This year I've been reflecting on preaching in the book of Acts. Here are ten things that I've been learning:
[NB - I have brought these observations closer to home with the use of 'Auckland' as it is my home town. Feel free to make the appropriate substitution!].
1. As in Philippi, Thessalonica, and Rome, we must acknowledge in Auckland that a divine initiative lies behind this human speech. The challenge is a theological one before it is a methodological one. God chooses to use preaching as a vehicle for the advance of his unstoppable word.
2. As in Jerusalem, Samaria, Caesarea, Pisidian Antioch, and Corinth, we must focus in Auckland upon Jesus Christ - ensuring that the proclaimer in the Gospels becomes the proclaimed in the church as we build on the gospel events (the death and resureection of Jesus), the gospel witnesses (the Scriptures), the gospel promises (the offer of salvation) and the gospel associates (repentance, faith, baptism, Spirit-filling etc). [Using a little John Stott with that one!]
3. As in Pisidian Antioch, Thessalonica, Corinth, and Ephesus, we must persist in Auckland with opening and explaining the text of Scripture - in its fullness and depth and over a lengthy period of time - so that the revealed and sufficient word of God can mature the people of God.
4. As in Jerusalem, Pisidian Antioch, Thessalonica, Ephesus, and Rome, we must expect in Auckland a divided response to faithful preaching as we encounter both acceptance and rejection of the message. We must recoil from the cultural forces which would have us 'accentuate the positive and eliminate the negative' in an effort to market the gospel to consumers.
5. As in Thessalonica, and in comparing Athens with Pisidian Antioch, we must be flexible and fulsome in Auckland - ensuring that preachers and preaching teams include 'information, declaration, exhortation, persuasion, and conversation' (Peter Adam) in their preaching. Afterall stott-ing, graham-ing, campolo-ing, carson-ing, and bell-ing are both distinctive from each other and yet still overlap with each other.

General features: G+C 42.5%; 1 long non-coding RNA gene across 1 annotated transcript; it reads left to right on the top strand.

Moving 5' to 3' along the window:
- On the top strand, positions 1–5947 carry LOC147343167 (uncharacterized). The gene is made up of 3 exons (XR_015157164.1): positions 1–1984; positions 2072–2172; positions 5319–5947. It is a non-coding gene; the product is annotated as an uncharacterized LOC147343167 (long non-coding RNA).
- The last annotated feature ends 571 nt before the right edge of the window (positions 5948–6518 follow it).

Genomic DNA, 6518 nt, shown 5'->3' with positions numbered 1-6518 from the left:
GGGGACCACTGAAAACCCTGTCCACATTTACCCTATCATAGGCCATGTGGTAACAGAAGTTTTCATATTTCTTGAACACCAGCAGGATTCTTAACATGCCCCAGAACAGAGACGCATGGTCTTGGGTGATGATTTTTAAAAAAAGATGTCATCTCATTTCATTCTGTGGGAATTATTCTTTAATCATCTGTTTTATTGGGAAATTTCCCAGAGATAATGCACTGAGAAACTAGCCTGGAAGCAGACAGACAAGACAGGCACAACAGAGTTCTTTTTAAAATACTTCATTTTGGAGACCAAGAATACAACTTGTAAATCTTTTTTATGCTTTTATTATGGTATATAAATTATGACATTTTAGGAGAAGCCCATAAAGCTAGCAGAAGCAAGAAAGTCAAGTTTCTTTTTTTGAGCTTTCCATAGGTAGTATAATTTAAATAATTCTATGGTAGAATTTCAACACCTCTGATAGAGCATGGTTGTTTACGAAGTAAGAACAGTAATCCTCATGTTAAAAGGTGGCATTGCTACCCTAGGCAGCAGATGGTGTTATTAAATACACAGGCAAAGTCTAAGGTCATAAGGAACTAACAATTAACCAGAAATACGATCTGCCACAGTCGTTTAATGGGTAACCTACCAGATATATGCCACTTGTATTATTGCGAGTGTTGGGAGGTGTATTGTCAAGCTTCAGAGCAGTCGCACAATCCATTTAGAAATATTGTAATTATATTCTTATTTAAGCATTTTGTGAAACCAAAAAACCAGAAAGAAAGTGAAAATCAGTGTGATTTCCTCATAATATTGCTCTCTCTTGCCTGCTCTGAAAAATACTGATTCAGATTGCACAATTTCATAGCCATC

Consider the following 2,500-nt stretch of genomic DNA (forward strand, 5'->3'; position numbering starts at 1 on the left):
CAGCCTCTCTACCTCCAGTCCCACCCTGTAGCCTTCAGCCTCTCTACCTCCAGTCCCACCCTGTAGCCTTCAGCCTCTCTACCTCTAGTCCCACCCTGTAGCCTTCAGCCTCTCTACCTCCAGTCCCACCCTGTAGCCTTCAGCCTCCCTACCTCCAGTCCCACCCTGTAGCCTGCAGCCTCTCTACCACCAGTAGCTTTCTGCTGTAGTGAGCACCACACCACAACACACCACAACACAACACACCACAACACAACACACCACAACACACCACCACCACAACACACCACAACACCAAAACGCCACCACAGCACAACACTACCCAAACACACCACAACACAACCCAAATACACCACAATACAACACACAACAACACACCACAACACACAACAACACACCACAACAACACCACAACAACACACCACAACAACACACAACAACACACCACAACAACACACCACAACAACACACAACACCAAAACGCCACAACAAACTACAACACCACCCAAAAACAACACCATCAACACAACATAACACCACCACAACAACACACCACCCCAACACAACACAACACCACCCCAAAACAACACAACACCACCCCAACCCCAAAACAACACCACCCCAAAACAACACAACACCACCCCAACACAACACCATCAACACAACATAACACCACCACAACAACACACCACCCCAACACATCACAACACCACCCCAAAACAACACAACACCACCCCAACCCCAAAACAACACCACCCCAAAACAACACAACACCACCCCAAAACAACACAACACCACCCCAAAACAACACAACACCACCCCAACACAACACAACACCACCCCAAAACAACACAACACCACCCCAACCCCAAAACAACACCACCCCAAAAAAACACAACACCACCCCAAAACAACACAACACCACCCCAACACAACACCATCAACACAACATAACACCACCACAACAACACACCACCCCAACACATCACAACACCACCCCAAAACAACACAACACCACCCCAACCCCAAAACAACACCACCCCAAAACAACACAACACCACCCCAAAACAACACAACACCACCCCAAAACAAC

6. As in Jerusalem, Pisidian Antioch, Philippi, Athens, and Ephesus, we must identify the spaces in Auckland with equivalency to the temple courts, the synagogues, the riversides, the marketplaces, the lecture halls, and the homes and occupy those spaces with an appropriate communication of the gospel.
7. As in Caesarea, Antioch, Pisidian Antioch, and Philippi, we must free the gospel in Auckland to cross boundaries thereby enabling the 'turn to the Gentiles' to be ongoing as it seeks out the lost and the last and the least and maybe even discovers some of them to be part of a God-fearing fringe in society.
8. As in Lystra and Athens we must be prepared in Auckland to commence a gospel presentation from a point of contact with our audience that is outside the Bible - such as those provided by our own contemporary philosophers expressed in the billboards and lyrics, the advertising and cartoons of our world.
9. As in Philippi, Thessalonica, Athens, and Ephesus, we must loosen preaching in Auckland from its monological stereotype and welcome the interactivity which comes with dialogue and debate.
10. As in Jerusalem, Damascus, and Caesarea we must in Auckland be well-acquainted with both the biblical story and our own personal story - and be able to testify boldly to the significance of both as we bear witness to Jesus.
And my favourite resource as I've reflected?
I reckon Michael Green, Thirty Years That Changed the World (Eerdmans, 2002) is just fantastic. So readable - yet covers the territory well.